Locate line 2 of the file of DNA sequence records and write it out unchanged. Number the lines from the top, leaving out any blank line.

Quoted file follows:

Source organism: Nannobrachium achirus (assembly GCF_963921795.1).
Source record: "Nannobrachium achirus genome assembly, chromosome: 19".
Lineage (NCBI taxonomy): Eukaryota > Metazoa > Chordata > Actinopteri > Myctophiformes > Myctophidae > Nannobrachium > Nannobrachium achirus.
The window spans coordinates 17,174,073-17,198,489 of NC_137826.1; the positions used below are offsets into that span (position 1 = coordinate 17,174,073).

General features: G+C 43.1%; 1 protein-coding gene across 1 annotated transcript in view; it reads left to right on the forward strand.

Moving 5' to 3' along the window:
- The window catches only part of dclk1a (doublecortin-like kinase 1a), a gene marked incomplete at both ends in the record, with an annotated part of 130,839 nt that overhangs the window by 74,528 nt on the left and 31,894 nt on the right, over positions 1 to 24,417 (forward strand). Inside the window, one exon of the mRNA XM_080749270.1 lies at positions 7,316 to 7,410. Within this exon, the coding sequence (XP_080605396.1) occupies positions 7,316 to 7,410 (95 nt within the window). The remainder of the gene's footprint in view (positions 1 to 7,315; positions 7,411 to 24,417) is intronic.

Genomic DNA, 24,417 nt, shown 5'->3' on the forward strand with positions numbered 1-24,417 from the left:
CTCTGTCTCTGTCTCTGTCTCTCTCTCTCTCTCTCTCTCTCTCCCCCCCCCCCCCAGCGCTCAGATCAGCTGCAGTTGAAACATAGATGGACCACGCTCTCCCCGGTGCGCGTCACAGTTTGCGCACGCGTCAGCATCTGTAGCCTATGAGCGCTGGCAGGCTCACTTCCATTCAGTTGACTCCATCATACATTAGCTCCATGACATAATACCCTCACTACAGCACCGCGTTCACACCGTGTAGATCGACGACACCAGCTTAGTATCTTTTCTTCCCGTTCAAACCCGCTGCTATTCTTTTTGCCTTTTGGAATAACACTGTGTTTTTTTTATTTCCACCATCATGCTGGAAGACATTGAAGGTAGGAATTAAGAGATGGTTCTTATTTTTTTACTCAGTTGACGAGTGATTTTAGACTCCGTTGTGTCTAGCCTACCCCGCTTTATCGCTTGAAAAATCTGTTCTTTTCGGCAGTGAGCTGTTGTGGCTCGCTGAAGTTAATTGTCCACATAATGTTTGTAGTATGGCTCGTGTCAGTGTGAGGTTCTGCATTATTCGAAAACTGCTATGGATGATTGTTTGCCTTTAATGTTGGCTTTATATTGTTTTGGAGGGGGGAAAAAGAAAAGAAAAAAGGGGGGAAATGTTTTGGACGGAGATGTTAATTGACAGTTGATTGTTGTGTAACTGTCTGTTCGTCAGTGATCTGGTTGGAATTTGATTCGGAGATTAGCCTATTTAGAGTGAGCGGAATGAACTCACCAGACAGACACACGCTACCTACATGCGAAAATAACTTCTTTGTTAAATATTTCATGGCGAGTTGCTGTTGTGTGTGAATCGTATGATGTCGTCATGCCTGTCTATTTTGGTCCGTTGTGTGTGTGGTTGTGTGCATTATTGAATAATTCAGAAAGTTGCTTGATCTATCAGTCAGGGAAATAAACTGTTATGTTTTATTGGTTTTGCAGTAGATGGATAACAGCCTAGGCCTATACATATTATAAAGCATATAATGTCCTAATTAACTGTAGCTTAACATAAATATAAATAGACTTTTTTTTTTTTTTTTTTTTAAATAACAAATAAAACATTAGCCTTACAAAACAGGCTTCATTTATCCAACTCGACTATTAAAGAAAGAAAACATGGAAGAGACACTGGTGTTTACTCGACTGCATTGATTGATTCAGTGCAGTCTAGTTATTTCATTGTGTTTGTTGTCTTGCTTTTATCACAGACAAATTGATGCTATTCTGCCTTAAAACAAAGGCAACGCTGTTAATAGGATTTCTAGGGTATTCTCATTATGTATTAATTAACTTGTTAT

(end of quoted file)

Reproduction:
Source record: "Nannobrachium achirus genome assembly, chromosome: 19".